In retrospect, Luongo’s misguided analysis was ill-timed at best, and idiotic at worst. It gave Thomas some motivation, it gave Boston bulletin board material, and it put Luongo’s game under the spotlight even more. He may have not meant what he said to sound like it did, but that is beside the point.
Luongo’s off-ice demenor over the past few years has been erratic. He seems forced with his humor and friendliness at times, and at others has shown an increasingly moody and mercurial side. All good goalies have to be confident in their own abilities, sure, but Luongo at times sounds like he is trying to convince himself of what he is saying. Fans do the same thing all the time – saying something over and over again doesn’t necessarily make it truth. Players on other teams always make it a point to say how Luongo is a world class goalie and how he is so hard to beat, but how long are we going to believe this? Does anyone really think Chicago (or Boston, now) is really afraid of facing Luongo, at all?
Does Luongo have a future in Vancouver? He didn’t cost the Canucks the cup. Tim Thomas, Boston’s offensive and defensive depth, and injuries were all probably bigger factors. But does it matter? Every loss, every season, and it seems like Luongo is questioned and analyzed under the spotlight. It can’t be a comfortable situation for him.
I don’t see how the team can sell him to the fans, to the media, and to his teammates for the next decade. His relationship with the previously mentioned parties has to be rocky, at best. His personality has never been one that Vancouver has embraced. His style of play has changed without improving. He seems to play his best when he is forced to make a lot of saves, and the Canucks aren’t a team that gives up a lot of shots (at least they weren’t during the regular season).
Are there any teams out there who would take on some baggage and an incredibly massive contract to secure one of the game’s best goaltenders? Does Vancouver even consider trading its former captain, a player who is extremely close with the team owners? Yes, and they should.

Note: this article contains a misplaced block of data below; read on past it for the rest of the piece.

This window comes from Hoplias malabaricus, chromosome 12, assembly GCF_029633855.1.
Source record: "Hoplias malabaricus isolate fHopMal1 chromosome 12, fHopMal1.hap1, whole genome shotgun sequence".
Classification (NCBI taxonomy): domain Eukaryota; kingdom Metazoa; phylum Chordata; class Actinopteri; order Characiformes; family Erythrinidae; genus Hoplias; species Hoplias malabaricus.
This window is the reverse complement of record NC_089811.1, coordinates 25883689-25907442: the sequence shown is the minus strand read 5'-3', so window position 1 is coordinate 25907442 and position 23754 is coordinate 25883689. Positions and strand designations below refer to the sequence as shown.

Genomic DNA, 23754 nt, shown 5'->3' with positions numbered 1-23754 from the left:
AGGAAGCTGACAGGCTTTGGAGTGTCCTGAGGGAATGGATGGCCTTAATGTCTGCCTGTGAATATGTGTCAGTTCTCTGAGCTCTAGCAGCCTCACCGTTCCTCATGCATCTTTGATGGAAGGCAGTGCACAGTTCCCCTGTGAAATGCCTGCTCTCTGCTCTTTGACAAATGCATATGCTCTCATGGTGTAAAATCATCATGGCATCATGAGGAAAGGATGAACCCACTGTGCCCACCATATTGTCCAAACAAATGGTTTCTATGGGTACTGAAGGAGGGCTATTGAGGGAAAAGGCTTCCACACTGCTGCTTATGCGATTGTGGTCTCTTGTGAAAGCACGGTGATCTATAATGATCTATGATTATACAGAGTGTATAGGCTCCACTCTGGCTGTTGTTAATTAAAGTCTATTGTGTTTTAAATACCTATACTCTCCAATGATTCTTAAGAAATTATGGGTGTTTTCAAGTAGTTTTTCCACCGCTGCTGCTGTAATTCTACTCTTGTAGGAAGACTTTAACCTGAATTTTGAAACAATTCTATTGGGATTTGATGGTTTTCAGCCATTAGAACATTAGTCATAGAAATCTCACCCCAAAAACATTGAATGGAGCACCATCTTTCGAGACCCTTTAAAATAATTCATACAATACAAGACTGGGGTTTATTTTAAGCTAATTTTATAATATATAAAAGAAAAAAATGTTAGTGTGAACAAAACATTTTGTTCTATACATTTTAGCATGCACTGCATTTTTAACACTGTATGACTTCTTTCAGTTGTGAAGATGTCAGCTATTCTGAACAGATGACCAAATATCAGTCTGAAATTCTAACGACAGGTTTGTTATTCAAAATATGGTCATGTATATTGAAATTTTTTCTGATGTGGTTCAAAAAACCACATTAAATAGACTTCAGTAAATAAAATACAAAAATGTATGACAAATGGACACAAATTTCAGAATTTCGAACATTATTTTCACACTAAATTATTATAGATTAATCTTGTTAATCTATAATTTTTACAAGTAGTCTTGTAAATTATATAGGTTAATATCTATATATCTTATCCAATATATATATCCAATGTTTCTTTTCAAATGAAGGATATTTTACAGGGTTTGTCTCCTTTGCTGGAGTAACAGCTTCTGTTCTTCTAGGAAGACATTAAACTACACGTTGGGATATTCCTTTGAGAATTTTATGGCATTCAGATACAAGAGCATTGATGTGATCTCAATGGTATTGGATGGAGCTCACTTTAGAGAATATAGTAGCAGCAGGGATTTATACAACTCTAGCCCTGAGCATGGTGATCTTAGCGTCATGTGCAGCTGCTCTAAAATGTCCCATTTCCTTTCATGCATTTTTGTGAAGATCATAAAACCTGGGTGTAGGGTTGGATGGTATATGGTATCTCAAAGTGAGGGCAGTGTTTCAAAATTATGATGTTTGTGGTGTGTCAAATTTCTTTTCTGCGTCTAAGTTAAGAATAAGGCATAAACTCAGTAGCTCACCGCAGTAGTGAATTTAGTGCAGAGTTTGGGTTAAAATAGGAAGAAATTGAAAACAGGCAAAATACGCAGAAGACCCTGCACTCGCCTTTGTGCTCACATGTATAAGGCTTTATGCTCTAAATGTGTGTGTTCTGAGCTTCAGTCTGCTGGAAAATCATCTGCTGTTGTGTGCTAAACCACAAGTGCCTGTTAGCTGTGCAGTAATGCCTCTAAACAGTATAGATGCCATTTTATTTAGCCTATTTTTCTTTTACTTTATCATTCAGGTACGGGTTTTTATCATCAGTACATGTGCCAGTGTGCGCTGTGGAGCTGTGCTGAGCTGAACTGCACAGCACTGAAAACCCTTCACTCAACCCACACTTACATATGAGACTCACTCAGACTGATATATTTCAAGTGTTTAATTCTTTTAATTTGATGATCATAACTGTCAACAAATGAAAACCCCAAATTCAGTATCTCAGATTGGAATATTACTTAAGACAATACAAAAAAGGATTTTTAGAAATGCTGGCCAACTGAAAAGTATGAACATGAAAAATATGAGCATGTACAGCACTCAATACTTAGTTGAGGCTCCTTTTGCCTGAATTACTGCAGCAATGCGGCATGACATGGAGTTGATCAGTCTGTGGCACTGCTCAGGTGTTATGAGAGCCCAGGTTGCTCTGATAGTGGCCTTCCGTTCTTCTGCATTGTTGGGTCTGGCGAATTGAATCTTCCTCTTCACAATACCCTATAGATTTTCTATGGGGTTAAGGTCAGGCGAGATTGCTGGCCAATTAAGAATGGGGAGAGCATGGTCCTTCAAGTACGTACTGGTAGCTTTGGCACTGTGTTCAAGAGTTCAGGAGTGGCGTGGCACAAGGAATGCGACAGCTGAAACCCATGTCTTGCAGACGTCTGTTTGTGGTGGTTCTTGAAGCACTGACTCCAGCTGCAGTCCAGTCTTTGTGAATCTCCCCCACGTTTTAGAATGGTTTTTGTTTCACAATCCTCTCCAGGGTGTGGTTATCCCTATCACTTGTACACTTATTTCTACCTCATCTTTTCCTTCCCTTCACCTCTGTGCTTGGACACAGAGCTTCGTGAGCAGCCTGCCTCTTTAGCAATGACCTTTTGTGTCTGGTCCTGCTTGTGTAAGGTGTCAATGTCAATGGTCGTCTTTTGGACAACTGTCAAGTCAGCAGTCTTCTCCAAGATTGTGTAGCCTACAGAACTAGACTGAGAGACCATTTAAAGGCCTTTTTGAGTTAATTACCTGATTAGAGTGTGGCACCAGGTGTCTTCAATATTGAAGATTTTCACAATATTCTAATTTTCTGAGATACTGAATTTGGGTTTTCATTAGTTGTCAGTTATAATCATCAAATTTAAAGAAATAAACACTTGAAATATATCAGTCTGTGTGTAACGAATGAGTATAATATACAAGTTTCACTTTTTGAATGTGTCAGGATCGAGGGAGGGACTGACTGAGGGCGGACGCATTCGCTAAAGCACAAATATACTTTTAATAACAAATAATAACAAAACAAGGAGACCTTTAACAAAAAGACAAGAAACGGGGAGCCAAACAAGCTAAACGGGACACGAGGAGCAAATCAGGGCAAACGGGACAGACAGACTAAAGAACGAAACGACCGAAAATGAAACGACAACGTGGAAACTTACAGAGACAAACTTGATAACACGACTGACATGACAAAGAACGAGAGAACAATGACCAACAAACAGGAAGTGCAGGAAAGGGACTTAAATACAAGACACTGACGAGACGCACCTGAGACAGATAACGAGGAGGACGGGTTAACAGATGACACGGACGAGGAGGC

Luongo may very well bounce back and win the cup next season. Look at Thomas – at this point last year, the Bruins were quietly trying to find a way to ditch him and his $5 million contract, as they had Tuukka Rask more than ready to take over. Jason Botchford sums up the Luongo situation better very well.
“Here we go again and it's after a series in which the Canucks scored just eight goals. It's a remarkable feat, if you think about it. To get that close with the meekest seven-game goal-scoring total in Cup history. But Luongo is framed as the scapegoat and it's deja Lu. More concerning, it doesn't feel like this is ever going to change.
Instead, it feels both consuming and toxic. It's not healthy for the fans, and it can't be healthy for Luongo. He is regularly asked about things like the crowds in Rogers Arena who, it was reported, cheered when he was pulled from games in Boston. His teammates are regularly asked if they've lost faith in him.
Can he go through this year after year, playoffs after playoffs in Vancouver? Can the fans? Can his teammates? Can anyone??”
Cory Schneider is untested. He played great in a bunch of regular season games. He was the best goalie in the AHL for about two years before forcing his way up to the NHL. On the ice, he is like Luongo – big and positionally sound. He is a much better puck handler (as is the rest of the league). Off the ice, he is everything Luongo is not. Calm, steady, and genuine and confident in himself. Would it be an incredible risk to trade Luongo and give Schneider the reigns? Yes. Would it be an even greater risk to trade away a potential superstar goaltender in hopes that Luongo can find peace with himself and the city of Vancouver? You tell me.
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|Last Updated on Monday, 20 June 2011 12:11|